"The swords the samurai wore as their prerogative and sign of caste were not mere decorations. They had the right to use them on the common people"
The loss of a samurai's sword was the loss of honour, which only its recovery could restore. For Murakami, his aloofness resulting in the theft of his gun is a source of great shame. On first hearing of the Colt's implication in an armed robbery, he offers his superior a letter of resignation. Rather than accept, the chief partners him with the experienced Detective Sato. A sort of master/student dichotomy. The idea of culpability,explored to a greater extent in RASHOMON(1950) is the locus of STRAY DOG. It also provides a moral imperative for the films protagonist.
In order to redeem himself, Murakami traverses the ruins of a post-war society. His search leads him through slums and sleazy districts; lowly inhabitants desperate for money explain their rejection of morally coded behaviour. The sense of duty Murakami ascribes to is starkly opposed to this, essentially, that the vicissitudes of life can justify larceny and violence. The trail leads to Yusa (Isao Kimura) whom Murakami shares a great deal in common with though they have chosen to take different paths. Both are veterans of the war and have been victims to theft. Yusa embodies the fall of moral righteousness in the face of persecution and misfortune.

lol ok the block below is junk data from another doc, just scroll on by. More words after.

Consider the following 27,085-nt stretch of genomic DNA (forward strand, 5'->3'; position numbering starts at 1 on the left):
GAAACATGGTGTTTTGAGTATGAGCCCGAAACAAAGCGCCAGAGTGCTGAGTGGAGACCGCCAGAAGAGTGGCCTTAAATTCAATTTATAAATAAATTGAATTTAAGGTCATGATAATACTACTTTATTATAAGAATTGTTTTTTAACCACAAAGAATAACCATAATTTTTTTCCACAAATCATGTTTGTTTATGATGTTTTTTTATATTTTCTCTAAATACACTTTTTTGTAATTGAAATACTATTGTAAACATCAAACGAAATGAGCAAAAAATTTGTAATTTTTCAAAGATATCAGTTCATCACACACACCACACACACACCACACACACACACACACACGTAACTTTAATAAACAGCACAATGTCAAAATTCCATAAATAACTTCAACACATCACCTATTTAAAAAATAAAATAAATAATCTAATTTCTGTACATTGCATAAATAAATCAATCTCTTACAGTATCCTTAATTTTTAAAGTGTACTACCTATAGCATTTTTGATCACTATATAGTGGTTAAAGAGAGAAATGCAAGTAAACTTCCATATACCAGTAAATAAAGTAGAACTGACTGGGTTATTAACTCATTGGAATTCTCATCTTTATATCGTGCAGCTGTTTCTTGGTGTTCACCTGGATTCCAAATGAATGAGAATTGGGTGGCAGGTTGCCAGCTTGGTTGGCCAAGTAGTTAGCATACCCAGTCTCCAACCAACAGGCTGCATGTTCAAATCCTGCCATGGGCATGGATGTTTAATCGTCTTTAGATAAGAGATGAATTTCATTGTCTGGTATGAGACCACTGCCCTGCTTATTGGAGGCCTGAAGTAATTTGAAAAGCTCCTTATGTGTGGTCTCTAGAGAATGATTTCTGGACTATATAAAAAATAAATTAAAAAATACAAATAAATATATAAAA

As Sato mentions at one point "a mad dog knows only a straight road". The ability of an individual to react with wisdom in the face of a moral dilemma is diminished once one has become accustomed to the temporal fruits of vice and materialistic greed. Yusa steals to buy fine clothes, in essence, purchasing status. STRAY DOG shows the blinding nature of this path to be a a very human predicament. In the film's final sequence where Murakami pursues Yusa, the two lie side by side exasperated from the chase. The irreconcilable dualism of 'good' and 'bad' so fundamental to film noir is eroded when Yusa bursts into tears, conscious of the futility of his path. Defiance is replaced with sincerity, where "nothing is kept in reserve, nothing is expressed under disguise, nothing goes to waste".
STRAY DOG is a great example of Kurosawa's attention to questions concerning morality and honour, independent of his famed period films.